South Korean millennials appear to be the driving force behind the country's cryptocurrency craze, with one in five people in their twenties having purchased a form of digital currency, including Bitcoin.
Korea Financial Investors Protection Foundation said 14 percent of some 2,530 South Korean adults surveyed in December said they have experience of buying cryptocurrency.
Based on the count of 27.5 million working South Koreans by the end of last year, the 14 percent would amount to roughly 3.8 million people.
Among those in their twenties, 23 percent said they purchased virtual currencies, the highest rate among all age groups.
The rate was 19 percent for respondents in their thirties.
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This compares to the four percent of U.S. millennials, aged between 18 and 34, who said they owned Bitcoin, in a survey conducted last October.
According to the KFIPF survey, fewer South Koreans in their forties and fifties -- eight percent and eleven percent respectively -- snapped up cryptocurrencies.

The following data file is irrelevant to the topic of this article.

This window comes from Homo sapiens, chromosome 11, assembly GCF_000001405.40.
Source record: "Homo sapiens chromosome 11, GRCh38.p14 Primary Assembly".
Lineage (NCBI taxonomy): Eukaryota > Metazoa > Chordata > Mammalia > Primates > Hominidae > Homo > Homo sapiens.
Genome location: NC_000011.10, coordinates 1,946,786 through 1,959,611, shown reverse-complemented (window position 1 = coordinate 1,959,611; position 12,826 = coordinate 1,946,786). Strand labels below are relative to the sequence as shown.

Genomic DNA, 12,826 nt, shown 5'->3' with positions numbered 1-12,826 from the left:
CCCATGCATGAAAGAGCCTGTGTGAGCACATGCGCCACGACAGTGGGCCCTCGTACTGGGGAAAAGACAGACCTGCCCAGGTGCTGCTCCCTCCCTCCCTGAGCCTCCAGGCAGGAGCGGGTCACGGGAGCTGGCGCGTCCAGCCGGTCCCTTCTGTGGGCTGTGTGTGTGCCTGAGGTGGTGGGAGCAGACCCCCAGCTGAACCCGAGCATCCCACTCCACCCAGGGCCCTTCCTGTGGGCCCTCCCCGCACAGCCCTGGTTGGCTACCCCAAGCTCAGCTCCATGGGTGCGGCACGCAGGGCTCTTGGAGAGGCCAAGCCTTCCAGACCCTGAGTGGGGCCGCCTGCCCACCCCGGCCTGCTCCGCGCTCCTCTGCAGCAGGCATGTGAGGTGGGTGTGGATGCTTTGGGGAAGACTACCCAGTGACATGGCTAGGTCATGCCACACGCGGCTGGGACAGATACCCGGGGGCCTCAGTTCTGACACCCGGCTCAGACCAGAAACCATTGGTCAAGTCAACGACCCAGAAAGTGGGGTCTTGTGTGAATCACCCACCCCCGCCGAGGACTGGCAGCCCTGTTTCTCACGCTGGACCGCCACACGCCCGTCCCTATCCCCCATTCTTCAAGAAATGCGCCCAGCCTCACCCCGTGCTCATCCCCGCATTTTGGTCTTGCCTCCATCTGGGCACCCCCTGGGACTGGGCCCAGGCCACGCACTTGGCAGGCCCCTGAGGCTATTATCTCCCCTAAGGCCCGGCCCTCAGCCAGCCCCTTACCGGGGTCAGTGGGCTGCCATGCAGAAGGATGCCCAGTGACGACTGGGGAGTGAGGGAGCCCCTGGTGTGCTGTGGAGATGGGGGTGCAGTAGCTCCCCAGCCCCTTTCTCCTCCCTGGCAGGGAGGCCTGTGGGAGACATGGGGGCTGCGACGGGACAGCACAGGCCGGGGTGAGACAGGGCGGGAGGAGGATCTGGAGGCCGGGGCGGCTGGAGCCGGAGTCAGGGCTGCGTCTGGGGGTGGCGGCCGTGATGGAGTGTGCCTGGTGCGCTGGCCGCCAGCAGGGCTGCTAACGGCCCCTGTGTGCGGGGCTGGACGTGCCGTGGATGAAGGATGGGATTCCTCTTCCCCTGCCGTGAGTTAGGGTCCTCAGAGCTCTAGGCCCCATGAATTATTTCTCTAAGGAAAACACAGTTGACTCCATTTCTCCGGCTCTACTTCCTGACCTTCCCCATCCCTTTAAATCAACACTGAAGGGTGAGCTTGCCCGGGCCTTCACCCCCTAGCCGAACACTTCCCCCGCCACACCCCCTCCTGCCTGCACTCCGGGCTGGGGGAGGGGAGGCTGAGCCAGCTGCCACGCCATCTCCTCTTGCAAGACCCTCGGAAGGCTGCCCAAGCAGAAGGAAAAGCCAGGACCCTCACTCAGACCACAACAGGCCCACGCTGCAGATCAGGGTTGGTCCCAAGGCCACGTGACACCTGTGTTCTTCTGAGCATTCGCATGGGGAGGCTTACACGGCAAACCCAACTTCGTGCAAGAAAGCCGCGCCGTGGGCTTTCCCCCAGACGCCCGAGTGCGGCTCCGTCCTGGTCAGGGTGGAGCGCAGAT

However, their average investment of roughly $6,000 doubled the $2,741 that people in their twenties invested on average.
Those in their sixties were the biggest spenders, with 21.1 percent investing more than $9,300.
Nearly half the investors in their twenties and thirties spent less than $930. 7.5 percent and 9 percent bought more than $9,300 worth of virtual currencies.
Analyst Kwon Soon-chae of KFIPF said older investors tended to spend more on cryptocurrencies and cautioned against pouring in their savings for post-retirement
70 percent of the survey's respondents said they snapped up cryptocurrency for investment purposes while 34 percent said they were for transactions.
It appeared most of those who hadn't invested in cryptocurrency were wary of hacking attempts and price fluctuations. Only seven percent said they plan on buying virtual currencies in the future.
South Korea is one of the world's leading markets for cryptocurrencies, just behind Japan and the United States in terms of global Bitcoin transactions.
Regulators in recent months have been rolling out stringent measures to prevent sizeable losses and financial crimes, amid concerns of overspeculation and security lapses.
By Jennie Oh
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